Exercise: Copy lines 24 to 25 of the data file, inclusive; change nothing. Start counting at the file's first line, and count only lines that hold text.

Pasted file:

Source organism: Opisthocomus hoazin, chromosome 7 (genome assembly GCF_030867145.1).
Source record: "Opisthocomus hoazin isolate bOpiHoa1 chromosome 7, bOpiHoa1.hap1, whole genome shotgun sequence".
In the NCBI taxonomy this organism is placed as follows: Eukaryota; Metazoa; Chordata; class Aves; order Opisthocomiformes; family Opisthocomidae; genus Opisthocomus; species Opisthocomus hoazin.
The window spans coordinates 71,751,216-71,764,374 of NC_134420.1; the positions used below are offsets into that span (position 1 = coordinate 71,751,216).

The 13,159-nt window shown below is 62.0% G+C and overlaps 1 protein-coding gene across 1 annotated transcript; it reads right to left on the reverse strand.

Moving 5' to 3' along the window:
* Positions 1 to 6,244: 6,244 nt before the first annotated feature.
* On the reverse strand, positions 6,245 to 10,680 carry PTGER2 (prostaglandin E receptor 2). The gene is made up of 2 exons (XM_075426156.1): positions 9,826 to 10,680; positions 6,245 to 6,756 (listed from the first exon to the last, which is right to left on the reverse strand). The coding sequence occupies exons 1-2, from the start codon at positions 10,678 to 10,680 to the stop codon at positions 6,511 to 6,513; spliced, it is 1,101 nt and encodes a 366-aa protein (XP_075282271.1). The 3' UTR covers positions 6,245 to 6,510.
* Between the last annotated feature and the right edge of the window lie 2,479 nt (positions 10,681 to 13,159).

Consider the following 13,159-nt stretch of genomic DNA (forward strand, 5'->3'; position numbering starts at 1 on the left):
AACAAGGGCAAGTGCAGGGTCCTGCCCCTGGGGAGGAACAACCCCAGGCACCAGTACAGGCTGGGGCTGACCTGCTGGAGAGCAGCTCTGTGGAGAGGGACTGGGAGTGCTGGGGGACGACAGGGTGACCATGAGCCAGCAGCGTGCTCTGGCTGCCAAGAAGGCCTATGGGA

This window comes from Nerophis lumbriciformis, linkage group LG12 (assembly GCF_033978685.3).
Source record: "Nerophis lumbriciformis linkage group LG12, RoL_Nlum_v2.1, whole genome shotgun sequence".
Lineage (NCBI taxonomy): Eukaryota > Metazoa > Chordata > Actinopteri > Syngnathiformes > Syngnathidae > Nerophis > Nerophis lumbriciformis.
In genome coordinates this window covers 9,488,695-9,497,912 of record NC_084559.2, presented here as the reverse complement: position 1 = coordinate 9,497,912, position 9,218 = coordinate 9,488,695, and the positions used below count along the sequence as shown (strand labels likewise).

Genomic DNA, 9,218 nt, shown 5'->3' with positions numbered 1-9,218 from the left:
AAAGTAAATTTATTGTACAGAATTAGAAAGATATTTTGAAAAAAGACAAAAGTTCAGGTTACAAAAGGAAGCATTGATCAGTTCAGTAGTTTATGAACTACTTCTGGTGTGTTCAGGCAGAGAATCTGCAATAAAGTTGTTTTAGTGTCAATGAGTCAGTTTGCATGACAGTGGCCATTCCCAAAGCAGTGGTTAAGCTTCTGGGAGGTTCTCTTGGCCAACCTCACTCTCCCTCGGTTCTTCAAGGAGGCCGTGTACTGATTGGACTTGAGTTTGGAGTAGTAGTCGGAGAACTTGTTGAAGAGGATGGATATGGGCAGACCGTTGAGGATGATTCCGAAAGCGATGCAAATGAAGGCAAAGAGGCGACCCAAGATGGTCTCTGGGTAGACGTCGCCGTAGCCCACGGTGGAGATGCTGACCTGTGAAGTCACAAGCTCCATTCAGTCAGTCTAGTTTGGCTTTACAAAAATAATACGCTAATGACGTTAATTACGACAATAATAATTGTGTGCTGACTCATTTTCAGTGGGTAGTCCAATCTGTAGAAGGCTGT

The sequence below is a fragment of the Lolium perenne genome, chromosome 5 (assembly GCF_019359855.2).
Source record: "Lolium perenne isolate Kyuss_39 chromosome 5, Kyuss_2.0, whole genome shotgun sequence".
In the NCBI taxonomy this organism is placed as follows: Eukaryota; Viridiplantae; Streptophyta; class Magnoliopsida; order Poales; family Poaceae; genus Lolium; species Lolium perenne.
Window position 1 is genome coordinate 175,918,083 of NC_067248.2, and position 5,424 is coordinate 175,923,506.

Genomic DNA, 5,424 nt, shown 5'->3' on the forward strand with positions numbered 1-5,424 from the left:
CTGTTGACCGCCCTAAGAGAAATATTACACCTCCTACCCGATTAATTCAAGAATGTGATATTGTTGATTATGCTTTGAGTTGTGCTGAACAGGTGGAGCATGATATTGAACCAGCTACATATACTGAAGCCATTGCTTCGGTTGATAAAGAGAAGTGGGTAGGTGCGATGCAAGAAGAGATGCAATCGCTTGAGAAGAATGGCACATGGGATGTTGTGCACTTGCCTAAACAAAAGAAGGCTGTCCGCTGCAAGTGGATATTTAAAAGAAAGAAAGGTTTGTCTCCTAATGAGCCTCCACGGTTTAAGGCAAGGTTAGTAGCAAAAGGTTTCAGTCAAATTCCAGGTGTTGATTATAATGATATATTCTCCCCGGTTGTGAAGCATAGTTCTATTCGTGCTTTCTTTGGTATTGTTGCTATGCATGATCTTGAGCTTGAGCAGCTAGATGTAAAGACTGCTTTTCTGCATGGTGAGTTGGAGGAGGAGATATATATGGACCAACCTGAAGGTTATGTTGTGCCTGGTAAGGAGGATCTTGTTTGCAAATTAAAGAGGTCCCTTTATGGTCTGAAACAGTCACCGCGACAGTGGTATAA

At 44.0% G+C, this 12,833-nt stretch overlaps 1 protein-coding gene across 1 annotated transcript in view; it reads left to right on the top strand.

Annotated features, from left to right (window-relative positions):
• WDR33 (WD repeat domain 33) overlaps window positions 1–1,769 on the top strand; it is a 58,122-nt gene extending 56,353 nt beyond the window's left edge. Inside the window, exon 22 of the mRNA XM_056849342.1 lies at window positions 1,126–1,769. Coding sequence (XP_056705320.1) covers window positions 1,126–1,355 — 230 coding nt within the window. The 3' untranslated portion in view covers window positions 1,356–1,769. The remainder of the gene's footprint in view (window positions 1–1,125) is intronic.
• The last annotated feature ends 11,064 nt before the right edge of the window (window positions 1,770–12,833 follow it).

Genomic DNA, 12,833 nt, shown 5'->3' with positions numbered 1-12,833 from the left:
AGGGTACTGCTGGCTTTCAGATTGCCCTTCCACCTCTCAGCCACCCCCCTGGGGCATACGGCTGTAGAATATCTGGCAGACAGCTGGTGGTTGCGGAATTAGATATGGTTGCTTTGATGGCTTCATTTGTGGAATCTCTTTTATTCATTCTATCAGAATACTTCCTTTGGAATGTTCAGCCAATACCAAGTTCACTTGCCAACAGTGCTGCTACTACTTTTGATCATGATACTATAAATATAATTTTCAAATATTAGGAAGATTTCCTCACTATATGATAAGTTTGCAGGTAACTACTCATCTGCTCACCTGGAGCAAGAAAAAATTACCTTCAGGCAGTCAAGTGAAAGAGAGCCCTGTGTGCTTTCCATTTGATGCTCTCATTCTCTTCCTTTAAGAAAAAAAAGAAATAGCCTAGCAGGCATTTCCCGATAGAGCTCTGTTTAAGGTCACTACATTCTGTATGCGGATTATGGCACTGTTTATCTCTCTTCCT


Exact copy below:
At 44.0% G+C, this 12,833-nt stretch overlaps 1 protein-coding gene across 1 annotated transcript in view; it reads left to right on the top strand.

Annotated features, from left to right (window-relative positions):